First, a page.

“Be careful of Maggie” I had told Hakim in the car. “She completely detests me.”
He assured me that it was alright, as he always did. Oh Hakim, he always understood. He was one of the few that did. Hakim with his hair flowing over his head like the proud mane of a lion. Hakim reminded me of Africa. Of our proud, ancient heritage. It was a shame that my family didn’t understand. But at least he did.
Despite Hakim’s reassurances, when we pulled up to the house, I was not surprised. It was very bright outside, but I noticed Maggie trying to dash inside the house and Mama stopping her, as usual. I stepped out of the car, as did Hakim. I hoped Mama would be impressed with the change I had gone through. As always, Maggie had a disapproving look in her eyes, glancing from my hair, to my dress, to my shoes, then back to my hair. I couldn’t help feeling a little uncomfortable, with the eyes of Maggie staring at me under the hot sun. But Mama’s face was beaming, I could see that she liked my dress. Soon, I stopped thinking about Maggie’s disapproving look and rushed to greet Mama.
“Wa-su-zo-Tean-o!” I said, using the African greeting that Hakim had taught me. Hakim kindly followed up with “Asalamalakim, my mother and sister!” He moved to hug my sister, to prove that I had been wrong about her feelings towards me, but of course, I was not proved wrong. She shied away from Hakim, and abruptly sat down in Mama’s chair. I could see the sweat dripping off her body. Why was she like this? Why did she detest me so much that she could not even hug my friend?
“Don’t get up” I said. I turned around, trying to conceal my disappointment and resentment, and headed back to the car. I grabbed my Polaroid and began to snap some pictures of the house, the lovely old house, with Mama sitting in front of it. Of course, Maggie couldn’t help herself from making the picture look bad. She had to cower behind Mama, completely ruining all of them. After a while, I gave up, none of the pictures looked good. I set the Polaroid back into the car, and went back to Mama. At least she was somewhat happy for me. I walked up to her and gave her a kiss on the forehead.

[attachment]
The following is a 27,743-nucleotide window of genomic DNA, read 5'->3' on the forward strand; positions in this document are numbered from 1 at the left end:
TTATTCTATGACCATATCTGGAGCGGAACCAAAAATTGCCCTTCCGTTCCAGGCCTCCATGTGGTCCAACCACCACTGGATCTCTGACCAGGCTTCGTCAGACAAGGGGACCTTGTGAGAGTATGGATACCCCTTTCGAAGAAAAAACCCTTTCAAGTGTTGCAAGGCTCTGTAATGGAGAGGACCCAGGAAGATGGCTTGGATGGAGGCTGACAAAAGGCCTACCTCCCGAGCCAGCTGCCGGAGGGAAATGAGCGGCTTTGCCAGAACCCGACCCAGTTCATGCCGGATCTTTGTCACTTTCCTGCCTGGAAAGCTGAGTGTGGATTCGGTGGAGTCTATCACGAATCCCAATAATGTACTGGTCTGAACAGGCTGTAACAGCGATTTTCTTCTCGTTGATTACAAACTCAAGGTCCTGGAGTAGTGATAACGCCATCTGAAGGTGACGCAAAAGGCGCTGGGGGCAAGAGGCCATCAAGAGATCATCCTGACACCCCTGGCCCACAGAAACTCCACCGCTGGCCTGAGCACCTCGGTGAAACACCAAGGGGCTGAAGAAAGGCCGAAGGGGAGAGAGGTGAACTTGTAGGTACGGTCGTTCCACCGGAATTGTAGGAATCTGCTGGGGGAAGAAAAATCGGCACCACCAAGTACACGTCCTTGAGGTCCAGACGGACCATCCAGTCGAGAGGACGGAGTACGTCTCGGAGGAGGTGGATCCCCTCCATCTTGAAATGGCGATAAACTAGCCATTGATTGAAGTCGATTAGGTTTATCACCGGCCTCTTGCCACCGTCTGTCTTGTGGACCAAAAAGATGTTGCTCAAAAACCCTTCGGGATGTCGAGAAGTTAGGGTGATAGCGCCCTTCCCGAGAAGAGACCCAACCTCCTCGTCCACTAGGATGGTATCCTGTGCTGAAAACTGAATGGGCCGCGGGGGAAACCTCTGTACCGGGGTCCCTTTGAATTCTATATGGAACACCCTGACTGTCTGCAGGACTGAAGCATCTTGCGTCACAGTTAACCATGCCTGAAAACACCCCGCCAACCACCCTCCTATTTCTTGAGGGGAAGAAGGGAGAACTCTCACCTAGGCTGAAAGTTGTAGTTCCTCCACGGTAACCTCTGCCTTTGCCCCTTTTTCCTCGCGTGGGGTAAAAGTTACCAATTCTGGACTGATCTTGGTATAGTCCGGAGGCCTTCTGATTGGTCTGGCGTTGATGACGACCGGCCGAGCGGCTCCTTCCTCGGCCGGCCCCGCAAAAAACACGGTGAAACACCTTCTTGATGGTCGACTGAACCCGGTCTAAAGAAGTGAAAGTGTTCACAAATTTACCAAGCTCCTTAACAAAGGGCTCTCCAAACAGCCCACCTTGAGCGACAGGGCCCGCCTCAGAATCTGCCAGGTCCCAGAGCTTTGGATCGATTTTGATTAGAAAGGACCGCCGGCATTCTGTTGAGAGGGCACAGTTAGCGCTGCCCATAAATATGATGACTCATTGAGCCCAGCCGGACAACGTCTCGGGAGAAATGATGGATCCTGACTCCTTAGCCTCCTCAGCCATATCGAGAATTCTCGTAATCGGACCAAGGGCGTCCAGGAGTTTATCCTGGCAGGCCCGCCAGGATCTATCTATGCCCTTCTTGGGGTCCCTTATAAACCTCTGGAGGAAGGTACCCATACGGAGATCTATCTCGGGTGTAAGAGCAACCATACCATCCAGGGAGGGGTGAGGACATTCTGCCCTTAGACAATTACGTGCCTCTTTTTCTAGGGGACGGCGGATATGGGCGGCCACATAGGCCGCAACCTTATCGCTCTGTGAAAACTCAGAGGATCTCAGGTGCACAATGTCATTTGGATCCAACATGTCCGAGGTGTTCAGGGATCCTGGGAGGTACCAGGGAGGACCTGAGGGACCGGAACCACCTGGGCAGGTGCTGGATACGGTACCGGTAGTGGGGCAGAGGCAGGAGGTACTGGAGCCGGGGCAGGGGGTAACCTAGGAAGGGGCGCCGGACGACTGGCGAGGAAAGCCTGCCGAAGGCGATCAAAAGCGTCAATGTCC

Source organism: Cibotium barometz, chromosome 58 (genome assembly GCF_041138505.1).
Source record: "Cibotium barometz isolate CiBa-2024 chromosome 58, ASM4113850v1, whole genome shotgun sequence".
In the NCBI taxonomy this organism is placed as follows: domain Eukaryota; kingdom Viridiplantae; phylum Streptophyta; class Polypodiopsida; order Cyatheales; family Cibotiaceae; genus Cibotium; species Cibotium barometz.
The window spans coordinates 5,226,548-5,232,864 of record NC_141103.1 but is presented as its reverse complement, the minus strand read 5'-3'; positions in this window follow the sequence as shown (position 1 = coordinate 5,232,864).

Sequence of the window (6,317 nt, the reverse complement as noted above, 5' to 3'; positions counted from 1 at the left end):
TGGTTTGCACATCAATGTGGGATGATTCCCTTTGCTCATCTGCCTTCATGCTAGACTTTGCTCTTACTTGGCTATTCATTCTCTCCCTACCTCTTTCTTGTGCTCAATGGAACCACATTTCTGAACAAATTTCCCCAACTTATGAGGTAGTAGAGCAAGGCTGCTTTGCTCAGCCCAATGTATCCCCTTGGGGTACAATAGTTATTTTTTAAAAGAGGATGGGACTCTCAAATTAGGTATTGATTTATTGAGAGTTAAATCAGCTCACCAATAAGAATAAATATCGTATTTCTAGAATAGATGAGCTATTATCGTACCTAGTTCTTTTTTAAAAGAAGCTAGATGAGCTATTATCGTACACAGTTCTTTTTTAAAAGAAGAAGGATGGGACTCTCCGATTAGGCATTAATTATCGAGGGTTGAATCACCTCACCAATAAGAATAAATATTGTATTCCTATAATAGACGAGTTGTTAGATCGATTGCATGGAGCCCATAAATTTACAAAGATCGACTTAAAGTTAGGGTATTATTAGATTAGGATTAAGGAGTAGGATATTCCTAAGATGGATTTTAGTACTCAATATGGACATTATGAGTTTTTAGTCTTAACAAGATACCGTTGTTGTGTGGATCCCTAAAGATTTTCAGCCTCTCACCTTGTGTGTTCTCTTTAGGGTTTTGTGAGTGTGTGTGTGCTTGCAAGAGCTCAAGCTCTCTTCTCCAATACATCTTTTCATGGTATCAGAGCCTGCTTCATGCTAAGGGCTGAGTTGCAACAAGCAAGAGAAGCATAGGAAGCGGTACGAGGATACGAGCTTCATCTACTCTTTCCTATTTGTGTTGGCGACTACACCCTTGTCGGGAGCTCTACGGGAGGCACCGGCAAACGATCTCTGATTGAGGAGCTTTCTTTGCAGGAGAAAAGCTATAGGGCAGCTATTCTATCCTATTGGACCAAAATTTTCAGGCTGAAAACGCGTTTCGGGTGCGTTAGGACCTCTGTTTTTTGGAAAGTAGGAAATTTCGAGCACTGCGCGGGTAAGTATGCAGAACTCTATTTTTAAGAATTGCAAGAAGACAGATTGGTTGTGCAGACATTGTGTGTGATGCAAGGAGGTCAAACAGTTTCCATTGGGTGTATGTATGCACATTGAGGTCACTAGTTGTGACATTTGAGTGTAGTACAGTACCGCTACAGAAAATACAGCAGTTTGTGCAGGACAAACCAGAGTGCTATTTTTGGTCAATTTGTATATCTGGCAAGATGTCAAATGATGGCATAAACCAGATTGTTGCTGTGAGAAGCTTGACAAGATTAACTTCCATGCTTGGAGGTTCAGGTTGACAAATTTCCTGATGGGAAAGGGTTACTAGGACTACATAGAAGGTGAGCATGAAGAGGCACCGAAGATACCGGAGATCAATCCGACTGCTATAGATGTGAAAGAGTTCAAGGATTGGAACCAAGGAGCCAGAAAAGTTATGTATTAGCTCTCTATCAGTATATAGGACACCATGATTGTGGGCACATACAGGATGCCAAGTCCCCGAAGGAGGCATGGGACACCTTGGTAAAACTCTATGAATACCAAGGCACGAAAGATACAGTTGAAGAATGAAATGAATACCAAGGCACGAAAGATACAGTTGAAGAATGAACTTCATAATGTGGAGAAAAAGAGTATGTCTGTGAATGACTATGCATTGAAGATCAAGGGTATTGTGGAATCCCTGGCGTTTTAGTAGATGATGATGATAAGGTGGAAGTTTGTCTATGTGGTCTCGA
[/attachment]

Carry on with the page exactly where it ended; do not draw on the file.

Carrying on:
Hakim continued to try to befriend Maggie, trying to teach her one of his traditional African greetings. However, Maggie refused to cooperate. She was sweating so much that a pool of water was forming under her feet and when Hakim tried to show her how to complete the greeting, she kept trying to pull her hand back from him. Eventually, Hakim gave up. As I said before, my sister completely detested me, and all of my friends as a result.
“Well,” Mama said. “Dee.” “No, Mama,” I replied. “Not ‘Dee’, Wangero Leewanika Kemanjo!” I had renamed myself, in honor of our ancient African heritage. “What happened to ‘Dee’?” Mama asked. “She’s dead,” I replied. “I couldn’t bear it any longer, being named after the people who oppress me.” In college, I had realized an important thing about our culture. I had realized that white people were trying to make us like them, to make us forget our African roots. I did not want this to happen, and I hoped Mama would understand. “You know as well as me you was named after your aunt Dicie,” Mama said. “But who was she named after?” I asked. “I guess after Grandma Dee,” she said. “And who was she named after?” I asked again, though in reality, I knew the answer. The name came from way back, probably from when my great-great-great-great-grandma first landed in America on a slave ship. Mama didn’t understand the reason behind why I changed my name. She didn’t realize that “Dee” was a name given to us by white men. It wasn’t truly ours, and Wangero, to me, really was. “Her mother,” Mama said again. “That’s about as far back as I can trace it,” she added. “Well,” said Hakim,